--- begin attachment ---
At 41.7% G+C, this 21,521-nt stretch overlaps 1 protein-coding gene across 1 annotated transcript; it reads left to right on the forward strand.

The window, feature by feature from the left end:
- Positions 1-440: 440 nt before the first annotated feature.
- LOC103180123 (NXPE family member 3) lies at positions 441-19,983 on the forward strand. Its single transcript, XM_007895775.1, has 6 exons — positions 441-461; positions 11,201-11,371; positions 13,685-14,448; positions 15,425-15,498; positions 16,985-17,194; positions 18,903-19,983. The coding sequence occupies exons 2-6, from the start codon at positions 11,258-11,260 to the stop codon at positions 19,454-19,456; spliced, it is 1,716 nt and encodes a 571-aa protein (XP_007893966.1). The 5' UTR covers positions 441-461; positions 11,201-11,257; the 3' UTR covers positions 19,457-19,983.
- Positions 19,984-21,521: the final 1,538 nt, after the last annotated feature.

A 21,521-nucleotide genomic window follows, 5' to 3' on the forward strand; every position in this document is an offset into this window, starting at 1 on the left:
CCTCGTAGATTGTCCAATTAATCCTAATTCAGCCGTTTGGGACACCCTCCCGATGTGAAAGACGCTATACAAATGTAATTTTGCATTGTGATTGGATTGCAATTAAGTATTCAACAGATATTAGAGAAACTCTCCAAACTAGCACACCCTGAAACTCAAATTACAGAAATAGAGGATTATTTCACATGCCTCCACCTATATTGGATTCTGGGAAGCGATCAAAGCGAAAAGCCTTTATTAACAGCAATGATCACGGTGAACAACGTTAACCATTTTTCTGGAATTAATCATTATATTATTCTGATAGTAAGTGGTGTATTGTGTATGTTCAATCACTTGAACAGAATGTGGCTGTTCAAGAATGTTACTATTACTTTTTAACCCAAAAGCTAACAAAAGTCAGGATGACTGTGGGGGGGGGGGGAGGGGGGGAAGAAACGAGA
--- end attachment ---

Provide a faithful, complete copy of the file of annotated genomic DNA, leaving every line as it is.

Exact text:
At 41.7% G+C, this 21,521-nt stretch overlaps 1 protein-coding gene across 1 annotated transcript; it reads left to right on the forward strand.

The window, feature by feature from the left end:
- Positions 1-440: 440 nt before the first annotated feature.
- LOC103180123 (NXPE family member 3) lies at positions 441-19,983 on the forward strand. Its single transcript, XM_007895775.1, has 6 exons — positions 441-461; positions 11,201-11,371; positions 13,685-14,448; positions 15,425-15,498; positions 16,985-17,194; positions 18,903-19,983. The coding sequence occupies exons 2-6, from the start codon at positions 11,258-11,260 to the stop codon at positions 19,454-19,456; spliced, it is 1,716 nt and encodes a 571-aa protein (XP_007893966.1). The 5' UTR covers positions 441-461; positions 11,201-11,257; the 3' UTR covers positions 19,457-19,983.
- Positions 19,984-21,521: the final 1,538 nt, after the last annotated feature.

A 21,521-nucleotide genomic window follows, 5' to 3' on the forward strand; every position in this document is an offset into this window, starting at 1 on the left:
CCTCGTAGATTGTCCAATTAATCCTAATTCAGCCGTTTGGGACACCCTCCCGATGTGAAAGACGCTATACAAATGTAATTTTGCATTGTGATTGGATTGCAATTAAGTATTCAACAGATATTAGAGAAACTCTCCAAACTAGCACACCCTGAAACTCAAATTACAGAAATAGAGGATTATTTCACATGCCTCCACCTATATTGGATTCTGGGAAGCGATCAAAGCGAAAAGCCTTTATTAACAGCAATGATCACGGTGAACAACGTTAACCATTTTTCTGGAATTAATCATTATATTATTCTGATAGTAAGTGGTGTATTGTGTATGTTCAATCACTTGAACAGAATGTGGCTGTTCAAGAATGTTACTATTACTTTTTAACCCAAAAGCTAACAAAAGTCAGGATGACTGTGGGGGGGGGGGGAGGGGGGGAAGAAACGAGA